Sexual assault is one of the most heinous crimes that a person can commit, and the lifelong consequences of these horrible actions are magnified when the victim is a child.
As a society, we have a moral obligation to ensure young victims are given every opportunity to heal as best they can from the lasting impact of such a traumatic event.
Unfortunately, many victims who attend the same school as their assailant face the prospect of coming face to face with the person who hurt them on a daily basis. Most schools try to make some special accommodations for victims, including changing class schedules to minimize contact, but the sad reality is they cannot remove that threat entirely.
No victim should have to go to school every day with the looming possibility of being forced to see and interact with the person who hurt him or her.
That was the exact situation faced by one student in a school district I represent: A young woman who was raped by a classmate had to attend school with her attacker, even after the offender was charged and adjudicated for the crime. Her family faced an impossible choice — either allow her to potentially face her rapist every day, or change schools and have her lose the valuable support structure of her friends, teachers and classmates at a time when she needed them most.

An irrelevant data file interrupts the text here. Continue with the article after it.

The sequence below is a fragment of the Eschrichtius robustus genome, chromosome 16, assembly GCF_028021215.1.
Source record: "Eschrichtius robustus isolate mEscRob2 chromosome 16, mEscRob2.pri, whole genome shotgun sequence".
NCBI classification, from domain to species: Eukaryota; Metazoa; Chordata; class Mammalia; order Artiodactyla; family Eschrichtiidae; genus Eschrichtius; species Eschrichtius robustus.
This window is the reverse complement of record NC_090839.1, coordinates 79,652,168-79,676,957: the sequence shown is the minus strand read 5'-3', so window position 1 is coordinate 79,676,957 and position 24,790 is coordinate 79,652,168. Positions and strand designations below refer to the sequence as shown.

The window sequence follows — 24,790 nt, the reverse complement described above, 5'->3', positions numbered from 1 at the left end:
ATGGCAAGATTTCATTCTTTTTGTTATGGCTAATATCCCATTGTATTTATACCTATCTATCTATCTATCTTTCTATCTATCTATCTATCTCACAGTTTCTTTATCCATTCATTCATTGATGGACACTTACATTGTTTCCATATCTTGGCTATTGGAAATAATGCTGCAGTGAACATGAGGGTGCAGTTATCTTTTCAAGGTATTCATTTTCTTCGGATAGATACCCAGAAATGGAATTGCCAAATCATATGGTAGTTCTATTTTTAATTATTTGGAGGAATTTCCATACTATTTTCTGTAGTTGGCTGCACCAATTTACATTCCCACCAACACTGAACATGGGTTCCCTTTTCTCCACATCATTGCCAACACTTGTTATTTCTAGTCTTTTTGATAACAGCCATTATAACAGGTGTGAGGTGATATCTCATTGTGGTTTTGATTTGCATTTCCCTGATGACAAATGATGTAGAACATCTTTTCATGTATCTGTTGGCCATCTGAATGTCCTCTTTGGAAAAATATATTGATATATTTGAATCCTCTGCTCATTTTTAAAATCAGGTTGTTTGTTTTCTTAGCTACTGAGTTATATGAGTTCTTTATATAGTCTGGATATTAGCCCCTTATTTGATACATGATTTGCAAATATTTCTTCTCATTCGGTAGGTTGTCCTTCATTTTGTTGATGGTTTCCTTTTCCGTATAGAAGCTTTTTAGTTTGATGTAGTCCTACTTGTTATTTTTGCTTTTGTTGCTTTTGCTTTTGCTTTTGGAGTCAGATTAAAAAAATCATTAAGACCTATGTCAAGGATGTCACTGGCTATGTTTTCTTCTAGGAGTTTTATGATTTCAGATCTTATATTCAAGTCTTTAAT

As a parent, I cannot imagine the psychological damage that either possibility would have on a child who has already endured so much. That is why I have introduced legislation in the Pennsylvania Senate that would mandate the removal of any K-12 student who is convicted, or adjudicated delinquent, of sexual assault against a student who attends the same school.
While offering this critical protection to survivors, my bill also protects the due process rights of the accused. An assailant must be charged and adjudicated for the crime to trigger the option of expulsion.
I am pleased to report that the bill was approved by the Senate Education Committee last week, and I thank my colleagues on that panel for taking a positive step toward protecting young sexual assault survivors. They deserve nothing less than our unconditional support, love and understanding in the aftermath of their assault, and I am thankful we are one step closer to giving them the options they deserve.
I am hopeful that the bill will earn the support of the full Senate and House of Representatives so it can be signed into law in the months ahead.
State Sen. Scott Martin is a Republican from Martic Township.